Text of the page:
Mike Hulmes interest in politics shows up in his research on climate change. Kaushik Das Gupta caught up with the former director of Tyndall Centre for Climate Change Research, UK, at an event organized by the British Council. Edited excerpts
What do you mean when you speak of plurality of views on climate change?
I do emphasize the need to allow different voices. But some voices are louder than others. National governments, some multinational corporations and certain environmental organizations have loud voices. In my country, in England, some of the loudest voices on climate change are from the media and environmental organizations.
But I dont mean giving equal emphasis to all voices. What we need to understand is why some voices are loud and others are not heard.
How do we hear more voices?
We need to ensure environmental education. The science of climate change is clear.Human emissions are altering the global climate. Just because there is consensus on the science of climate change, it does not mean there has to be a consensus on the politics. I believe there will always be disagreement about solutions to climate change and we need to have room for a variety of voices.
When does politics take over from science in finding a solution?
Science can only take it so far in finding solutions. I am not saying science has stopped. We are always enquiring, always testing ideas, always discovering. But if we think the science about climate change can tell us what we should do, we misunderstood its role. It is the role of politics in an open society to debate and argue about policies.
What do you think of the political process on climate change issues?
We are trying to create a global framework which 190 nations under the UN sign up. It is very difficult. The idea is to get good international environmental governance through multi-nationalism. In climate change that has not worked. And I am sceptical it will work in the future. My argument is we should not pin all our hopes on getting an international agreement signed by everybody. Instead we should look for agreements between different sectors or maybe individual nations. UK has committed to reduce its emissions by 80 per cent by 2050. We did that irrespective of international negotiations.
So are you advocating regional-level or even sector-level solutions?
It can involve initiatives at local, regional, national and maybe at cross-national levels by focusing on different sectors. The solution should not hinge on mega-deals. Some local-level solutions will fail, some will have an adverse impact, but some will be successful. It happened in Delhi a few years ago when several vehicles switched from petroleum to cng. We can act at different levels; we do not have to wait for an agreement signed by 190 nations.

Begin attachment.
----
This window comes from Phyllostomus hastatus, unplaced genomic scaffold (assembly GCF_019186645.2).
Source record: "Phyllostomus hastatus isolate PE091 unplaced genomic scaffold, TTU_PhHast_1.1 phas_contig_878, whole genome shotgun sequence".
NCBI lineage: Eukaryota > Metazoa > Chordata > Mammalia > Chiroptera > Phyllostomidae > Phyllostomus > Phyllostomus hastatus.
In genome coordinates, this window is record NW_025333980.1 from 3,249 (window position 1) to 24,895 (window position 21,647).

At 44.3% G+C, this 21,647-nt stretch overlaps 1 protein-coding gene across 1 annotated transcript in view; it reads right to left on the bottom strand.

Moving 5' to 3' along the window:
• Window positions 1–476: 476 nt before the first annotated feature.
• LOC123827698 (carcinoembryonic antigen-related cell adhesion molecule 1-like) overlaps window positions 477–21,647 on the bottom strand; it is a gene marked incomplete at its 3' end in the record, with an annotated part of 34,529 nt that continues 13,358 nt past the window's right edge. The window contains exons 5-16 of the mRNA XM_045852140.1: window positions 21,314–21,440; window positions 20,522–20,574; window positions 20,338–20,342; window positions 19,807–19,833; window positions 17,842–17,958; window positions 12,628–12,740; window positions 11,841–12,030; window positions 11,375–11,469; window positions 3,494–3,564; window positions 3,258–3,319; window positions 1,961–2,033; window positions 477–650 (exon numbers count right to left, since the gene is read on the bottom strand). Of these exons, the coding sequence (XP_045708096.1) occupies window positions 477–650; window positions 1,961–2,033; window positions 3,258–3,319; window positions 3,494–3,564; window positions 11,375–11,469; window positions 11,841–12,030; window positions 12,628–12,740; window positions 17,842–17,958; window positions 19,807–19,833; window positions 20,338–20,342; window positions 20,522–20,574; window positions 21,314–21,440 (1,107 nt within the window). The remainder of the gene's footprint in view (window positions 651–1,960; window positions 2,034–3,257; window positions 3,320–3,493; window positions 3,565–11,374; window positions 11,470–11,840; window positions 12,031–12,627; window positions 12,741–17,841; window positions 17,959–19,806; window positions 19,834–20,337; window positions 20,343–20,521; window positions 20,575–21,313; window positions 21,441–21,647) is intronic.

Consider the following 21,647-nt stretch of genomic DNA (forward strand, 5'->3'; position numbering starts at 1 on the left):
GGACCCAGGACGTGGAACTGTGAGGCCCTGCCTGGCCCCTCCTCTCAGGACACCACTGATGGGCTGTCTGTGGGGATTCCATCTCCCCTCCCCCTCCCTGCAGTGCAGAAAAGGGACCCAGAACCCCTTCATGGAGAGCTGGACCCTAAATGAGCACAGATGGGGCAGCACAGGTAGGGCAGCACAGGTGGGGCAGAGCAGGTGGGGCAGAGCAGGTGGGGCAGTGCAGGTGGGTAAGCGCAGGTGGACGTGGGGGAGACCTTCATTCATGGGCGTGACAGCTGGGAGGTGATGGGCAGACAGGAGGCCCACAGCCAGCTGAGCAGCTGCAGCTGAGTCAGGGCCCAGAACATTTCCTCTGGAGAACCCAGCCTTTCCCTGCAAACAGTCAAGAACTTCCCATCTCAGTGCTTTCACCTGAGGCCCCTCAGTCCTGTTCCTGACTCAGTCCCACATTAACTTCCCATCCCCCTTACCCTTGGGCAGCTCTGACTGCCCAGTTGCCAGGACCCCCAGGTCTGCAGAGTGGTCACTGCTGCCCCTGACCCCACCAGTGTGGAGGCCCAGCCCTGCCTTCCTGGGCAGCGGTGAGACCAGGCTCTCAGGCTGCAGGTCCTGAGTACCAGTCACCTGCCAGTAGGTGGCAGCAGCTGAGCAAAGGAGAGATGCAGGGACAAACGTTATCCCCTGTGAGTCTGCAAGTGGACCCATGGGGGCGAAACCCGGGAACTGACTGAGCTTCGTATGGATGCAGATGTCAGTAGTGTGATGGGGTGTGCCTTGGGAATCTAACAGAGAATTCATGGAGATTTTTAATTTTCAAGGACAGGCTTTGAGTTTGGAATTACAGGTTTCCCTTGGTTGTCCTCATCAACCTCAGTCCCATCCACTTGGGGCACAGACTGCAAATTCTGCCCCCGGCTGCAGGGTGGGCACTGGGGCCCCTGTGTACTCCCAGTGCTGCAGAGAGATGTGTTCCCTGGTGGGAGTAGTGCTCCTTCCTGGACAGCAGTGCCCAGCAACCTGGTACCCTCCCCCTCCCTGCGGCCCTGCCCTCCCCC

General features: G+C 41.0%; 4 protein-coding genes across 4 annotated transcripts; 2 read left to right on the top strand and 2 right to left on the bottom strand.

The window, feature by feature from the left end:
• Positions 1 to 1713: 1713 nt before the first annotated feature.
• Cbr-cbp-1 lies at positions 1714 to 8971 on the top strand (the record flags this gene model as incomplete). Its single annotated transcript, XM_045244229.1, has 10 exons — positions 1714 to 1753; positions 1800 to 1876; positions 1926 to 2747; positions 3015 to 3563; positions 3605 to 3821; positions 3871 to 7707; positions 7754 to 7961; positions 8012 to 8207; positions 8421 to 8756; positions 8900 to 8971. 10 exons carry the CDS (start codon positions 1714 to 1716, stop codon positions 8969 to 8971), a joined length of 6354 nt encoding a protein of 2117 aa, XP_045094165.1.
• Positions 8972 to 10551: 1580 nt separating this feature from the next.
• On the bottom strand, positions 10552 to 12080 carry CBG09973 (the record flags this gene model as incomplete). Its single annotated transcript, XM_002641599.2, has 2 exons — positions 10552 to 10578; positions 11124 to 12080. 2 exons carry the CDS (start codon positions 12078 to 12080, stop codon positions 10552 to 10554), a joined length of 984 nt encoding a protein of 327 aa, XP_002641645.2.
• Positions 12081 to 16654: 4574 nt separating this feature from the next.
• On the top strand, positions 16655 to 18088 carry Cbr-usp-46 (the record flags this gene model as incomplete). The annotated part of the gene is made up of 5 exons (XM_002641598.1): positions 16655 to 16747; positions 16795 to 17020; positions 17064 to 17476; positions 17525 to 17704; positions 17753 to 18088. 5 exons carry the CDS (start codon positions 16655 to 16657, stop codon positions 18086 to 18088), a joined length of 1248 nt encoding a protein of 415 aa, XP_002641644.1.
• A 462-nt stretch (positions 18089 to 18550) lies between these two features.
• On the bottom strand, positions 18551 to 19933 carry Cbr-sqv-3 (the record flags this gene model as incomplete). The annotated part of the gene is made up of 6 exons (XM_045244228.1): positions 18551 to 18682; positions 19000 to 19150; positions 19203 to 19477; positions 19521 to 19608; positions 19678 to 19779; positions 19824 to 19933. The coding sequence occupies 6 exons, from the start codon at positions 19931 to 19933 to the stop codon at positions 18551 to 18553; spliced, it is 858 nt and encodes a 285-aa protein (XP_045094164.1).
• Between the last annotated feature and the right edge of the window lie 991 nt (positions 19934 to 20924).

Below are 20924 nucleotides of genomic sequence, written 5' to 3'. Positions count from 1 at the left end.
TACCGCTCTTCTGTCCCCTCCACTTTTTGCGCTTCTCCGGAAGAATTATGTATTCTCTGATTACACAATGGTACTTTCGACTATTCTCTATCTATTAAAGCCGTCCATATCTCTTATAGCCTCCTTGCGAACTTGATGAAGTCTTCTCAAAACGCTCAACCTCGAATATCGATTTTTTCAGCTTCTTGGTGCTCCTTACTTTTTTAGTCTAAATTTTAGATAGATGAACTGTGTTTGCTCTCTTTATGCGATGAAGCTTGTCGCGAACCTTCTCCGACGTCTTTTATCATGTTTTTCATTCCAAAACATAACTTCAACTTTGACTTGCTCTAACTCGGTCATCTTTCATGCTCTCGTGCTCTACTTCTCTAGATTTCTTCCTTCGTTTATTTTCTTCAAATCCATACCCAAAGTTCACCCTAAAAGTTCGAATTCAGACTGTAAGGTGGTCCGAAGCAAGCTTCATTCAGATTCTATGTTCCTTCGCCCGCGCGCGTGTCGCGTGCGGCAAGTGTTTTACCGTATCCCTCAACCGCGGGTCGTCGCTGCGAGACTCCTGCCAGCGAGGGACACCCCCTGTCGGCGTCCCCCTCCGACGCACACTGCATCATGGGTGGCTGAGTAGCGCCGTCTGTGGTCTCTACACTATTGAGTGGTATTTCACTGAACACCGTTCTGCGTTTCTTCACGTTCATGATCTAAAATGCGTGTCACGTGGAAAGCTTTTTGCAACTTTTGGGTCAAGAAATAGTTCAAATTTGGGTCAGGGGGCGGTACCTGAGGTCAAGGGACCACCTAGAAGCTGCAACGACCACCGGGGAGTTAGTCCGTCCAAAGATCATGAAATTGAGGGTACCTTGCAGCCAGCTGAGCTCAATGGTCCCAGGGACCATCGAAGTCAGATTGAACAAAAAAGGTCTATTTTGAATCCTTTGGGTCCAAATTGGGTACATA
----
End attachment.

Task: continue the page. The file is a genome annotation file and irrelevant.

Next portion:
What about civil society pressure that brought about the change in Delhi?
Yes. Many of the significant regional decisions have been a result of civil society campaigning. That is more likely to make progress rather than waiting for top-down solutions from the UN.
You have written against exaggerating figures on climate change.
We need to be careful when we communicate climate change. In some casesmedia, in my countryfocus on the worst case scenario and even exaggerate it. We have to realize there are things we do not know and our predictions are conditional and liable to change. Organizations might exaggerate because they think that is likely to lead to political action. Our research shows if you talk about climate change in terms of catastrophe and disasters, people are less likely to believe it and take action.
Your comments on solving climate change as a means, not as an end.
Rather than thinking the ultimate goal is to stop climate change, we need to ask how do we try to bridge the poverty gap, conserve biodiversity, ensure the economy can continue to grow and try to improve the quality of local environment. I do not think stopping climate change is the end. It is the means to get the end we want. And the end might be different among people and societies.
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